Optimizing human oocyte cryopreservation for fertility preservation patients: should we mature then freeze or freeze then mature?Fertil Steril. 2013 Apr; 99(5):1356-62.FS
To evaluate the maturation and post-thaw survival rates of immature oocytes to determine whether in vitro maturation (IVM) should be attempted prior to or after cryopreservation.
Nonrandomized observational study.
Private academic and clinical reproductive center.
Patients (n = 71) who donated immature unusable oocytes after vaginal oocyte retrieval (VOR) after undergoing controlled ovarian hyperstimulation using a standard GnRH antagonist protocol.
Germinal vesicle (GV), metaphase I (MI), and metaphase II (MII) oocytes (n = 175) were obtained from consenting IVF patients for fresh IVM, post-thaw IVM, or control group. In the fresh IVM group, GV- and MI- stage oocytes (n = 69) were cultured for 24 hours, matured in vitro (IVM-MII), cryopreserved, thawed, and evaluated for survival. In the post-thaw IVM group, GV- and MI- stage oocytes (n = 27) were frozen on day 0, thawed, evaluated for survival, and cultured for 24-hour IVM. MII donor oocytes (n = 79) were cryopreserved and thawed as a control.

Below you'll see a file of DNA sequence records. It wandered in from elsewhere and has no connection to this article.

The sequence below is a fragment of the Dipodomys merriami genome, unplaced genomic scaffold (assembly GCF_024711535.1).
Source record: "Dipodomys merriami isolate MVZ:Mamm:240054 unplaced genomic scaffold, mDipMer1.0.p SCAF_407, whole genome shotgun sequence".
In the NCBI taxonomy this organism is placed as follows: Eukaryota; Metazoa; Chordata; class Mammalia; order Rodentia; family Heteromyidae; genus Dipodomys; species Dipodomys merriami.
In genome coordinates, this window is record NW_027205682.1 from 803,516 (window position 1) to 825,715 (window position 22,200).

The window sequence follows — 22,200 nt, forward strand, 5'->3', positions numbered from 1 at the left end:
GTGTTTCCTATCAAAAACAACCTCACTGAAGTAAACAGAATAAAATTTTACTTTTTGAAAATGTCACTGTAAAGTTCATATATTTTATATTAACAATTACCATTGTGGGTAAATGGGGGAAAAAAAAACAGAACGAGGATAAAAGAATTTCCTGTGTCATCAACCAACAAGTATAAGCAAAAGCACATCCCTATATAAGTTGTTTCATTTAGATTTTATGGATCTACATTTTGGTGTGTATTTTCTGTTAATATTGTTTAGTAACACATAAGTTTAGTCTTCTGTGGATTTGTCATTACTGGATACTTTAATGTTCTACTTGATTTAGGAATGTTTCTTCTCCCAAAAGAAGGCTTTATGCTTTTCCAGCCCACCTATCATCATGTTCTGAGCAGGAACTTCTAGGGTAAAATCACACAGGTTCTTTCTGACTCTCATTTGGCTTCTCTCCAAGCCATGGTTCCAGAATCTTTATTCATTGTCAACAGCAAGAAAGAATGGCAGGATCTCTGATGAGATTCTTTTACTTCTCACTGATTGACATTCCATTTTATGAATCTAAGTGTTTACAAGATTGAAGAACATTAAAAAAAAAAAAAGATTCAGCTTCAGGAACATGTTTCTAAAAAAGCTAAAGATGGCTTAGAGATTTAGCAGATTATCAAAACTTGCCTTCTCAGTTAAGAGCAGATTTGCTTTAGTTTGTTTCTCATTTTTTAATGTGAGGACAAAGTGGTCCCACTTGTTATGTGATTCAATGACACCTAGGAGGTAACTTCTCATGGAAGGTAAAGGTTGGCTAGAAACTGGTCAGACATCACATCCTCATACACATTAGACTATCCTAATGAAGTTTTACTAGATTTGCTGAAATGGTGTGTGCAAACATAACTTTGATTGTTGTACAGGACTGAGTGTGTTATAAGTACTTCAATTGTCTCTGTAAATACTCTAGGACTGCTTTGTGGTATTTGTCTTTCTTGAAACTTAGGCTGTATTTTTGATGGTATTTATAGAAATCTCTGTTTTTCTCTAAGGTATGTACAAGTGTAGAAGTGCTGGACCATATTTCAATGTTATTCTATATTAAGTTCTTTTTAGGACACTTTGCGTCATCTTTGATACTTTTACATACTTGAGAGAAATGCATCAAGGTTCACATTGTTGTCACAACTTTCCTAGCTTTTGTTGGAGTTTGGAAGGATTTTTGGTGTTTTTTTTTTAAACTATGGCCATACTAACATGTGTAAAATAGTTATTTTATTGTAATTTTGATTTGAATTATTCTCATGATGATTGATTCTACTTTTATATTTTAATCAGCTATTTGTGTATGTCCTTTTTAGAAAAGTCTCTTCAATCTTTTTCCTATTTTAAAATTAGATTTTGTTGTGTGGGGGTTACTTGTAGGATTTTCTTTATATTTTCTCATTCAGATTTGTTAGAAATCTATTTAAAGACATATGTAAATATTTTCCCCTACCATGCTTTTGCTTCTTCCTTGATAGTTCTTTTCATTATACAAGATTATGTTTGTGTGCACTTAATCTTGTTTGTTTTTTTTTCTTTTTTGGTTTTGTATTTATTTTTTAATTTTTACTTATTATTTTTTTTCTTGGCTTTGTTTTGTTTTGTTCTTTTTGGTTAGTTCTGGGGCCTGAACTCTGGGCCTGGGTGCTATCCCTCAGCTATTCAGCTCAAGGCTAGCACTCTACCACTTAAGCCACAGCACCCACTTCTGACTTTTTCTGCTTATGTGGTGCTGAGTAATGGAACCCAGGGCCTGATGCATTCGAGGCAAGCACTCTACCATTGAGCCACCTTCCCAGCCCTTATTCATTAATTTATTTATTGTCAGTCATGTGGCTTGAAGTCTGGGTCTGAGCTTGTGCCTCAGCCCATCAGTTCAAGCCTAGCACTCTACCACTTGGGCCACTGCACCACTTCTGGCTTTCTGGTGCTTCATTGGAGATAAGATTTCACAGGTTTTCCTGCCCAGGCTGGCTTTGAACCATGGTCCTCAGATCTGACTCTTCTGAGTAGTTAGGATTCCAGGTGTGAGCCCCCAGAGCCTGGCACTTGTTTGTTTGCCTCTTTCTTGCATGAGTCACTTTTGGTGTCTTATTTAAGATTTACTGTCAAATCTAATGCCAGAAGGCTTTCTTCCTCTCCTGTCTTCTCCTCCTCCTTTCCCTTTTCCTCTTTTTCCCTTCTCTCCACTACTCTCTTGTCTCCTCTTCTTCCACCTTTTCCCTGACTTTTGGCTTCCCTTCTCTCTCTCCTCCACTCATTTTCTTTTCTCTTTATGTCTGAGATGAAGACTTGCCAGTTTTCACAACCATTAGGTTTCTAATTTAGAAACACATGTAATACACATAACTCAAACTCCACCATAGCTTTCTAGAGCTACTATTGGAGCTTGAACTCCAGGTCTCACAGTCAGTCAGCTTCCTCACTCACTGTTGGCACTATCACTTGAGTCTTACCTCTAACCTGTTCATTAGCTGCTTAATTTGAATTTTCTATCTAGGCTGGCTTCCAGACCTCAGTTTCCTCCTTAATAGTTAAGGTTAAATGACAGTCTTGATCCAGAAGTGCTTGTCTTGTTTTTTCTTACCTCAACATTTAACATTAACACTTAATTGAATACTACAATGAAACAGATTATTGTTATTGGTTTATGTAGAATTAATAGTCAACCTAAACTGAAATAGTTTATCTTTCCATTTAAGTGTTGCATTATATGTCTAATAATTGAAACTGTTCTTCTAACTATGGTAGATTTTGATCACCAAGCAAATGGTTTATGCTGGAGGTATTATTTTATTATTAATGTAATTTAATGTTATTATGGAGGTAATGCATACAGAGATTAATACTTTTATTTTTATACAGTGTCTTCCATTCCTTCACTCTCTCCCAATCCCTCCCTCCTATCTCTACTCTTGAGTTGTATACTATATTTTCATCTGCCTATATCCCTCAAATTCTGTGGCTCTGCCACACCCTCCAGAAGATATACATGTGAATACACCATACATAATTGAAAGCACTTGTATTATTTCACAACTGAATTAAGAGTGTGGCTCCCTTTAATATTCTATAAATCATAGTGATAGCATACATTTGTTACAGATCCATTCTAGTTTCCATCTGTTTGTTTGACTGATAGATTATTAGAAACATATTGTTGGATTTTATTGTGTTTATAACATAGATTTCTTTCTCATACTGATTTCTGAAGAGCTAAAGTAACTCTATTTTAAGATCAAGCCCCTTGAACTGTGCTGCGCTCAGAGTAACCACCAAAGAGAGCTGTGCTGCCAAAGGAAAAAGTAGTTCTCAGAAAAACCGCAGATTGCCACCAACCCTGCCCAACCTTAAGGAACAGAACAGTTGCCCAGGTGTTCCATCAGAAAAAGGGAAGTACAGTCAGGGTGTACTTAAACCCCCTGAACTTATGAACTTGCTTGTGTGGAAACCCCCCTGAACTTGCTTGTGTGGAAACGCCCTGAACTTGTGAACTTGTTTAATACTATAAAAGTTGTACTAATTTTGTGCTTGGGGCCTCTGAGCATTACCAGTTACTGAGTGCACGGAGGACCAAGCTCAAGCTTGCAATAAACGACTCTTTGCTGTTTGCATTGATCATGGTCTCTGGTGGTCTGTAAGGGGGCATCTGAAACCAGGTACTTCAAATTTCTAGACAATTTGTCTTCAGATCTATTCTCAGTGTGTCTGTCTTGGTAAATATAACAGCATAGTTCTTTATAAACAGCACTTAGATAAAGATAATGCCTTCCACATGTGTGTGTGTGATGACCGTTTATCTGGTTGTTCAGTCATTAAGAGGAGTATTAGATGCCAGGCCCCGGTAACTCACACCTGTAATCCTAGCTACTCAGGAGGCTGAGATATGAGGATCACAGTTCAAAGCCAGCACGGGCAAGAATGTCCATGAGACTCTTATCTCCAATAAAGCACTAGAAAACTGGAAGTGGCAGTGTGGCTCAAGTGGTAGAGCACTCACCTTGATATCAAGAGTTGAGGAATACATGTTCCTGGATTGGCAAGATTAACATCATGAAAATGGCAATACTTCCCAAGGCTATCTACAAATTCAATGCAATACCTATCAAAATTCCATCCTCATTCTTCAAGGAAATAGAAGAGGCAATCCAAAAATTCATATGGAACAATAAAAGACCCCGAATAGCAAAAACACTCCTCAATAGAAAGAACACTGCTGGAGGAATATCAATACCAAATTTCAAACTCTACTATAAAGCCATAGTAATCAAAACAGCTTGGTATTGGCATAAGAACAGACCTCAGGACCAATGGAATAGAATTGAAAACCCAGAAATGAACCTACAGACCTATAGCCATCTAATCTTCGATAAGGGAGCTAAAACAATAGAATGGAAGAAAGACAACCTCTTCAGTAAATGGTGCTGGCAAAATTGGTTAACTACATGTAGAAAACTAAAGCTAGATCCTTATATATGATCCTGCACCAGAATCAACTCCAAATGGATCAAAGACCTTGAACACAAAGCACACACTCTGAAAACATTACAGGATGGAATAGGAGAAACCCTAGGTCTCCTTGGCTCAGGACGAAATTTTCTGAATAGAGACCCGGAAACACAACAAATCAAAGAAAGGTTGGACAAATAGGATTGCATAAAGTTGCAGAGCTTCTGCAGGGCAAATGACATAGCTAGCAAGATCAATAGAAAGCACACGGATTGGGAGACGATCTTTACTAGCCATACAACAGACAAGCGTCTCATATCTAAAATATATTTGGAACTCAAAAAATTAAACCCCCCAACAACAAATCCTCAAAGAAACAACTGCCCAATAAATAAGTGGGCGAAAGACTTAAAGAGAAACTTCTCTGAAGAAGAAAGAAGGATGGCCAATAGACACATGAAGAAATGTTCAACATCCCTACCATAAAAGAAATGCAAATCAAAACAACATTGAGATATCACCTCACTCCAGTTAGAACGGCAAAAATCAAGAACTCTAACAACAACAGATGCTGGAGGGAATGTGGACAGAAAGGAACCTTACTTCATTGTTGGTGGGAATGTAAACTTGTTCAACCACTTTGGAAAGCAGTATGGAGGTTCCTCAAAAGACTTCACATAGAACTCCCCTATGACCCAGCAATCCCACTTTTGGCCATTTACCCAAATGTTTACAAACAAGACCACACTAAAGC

MAIN OUTCOME MEASURE(S)
Survival postfreeze and oocyte development to the MII stage was analyzed using a χ(2) analysis.
Fresh IVM had a significantly higher maturation rate than post-thaw IVM.
Oocyte cryopreservation is important for patients at risk of ovarian cancer, elective fertility preservation, and, potentially, for ovum donation. The superior maturation rate of GV and MI oocytes in the fresh versus post-thaw groups provides strong evidence for maturing oocytes to the MII stage before cryopreservation.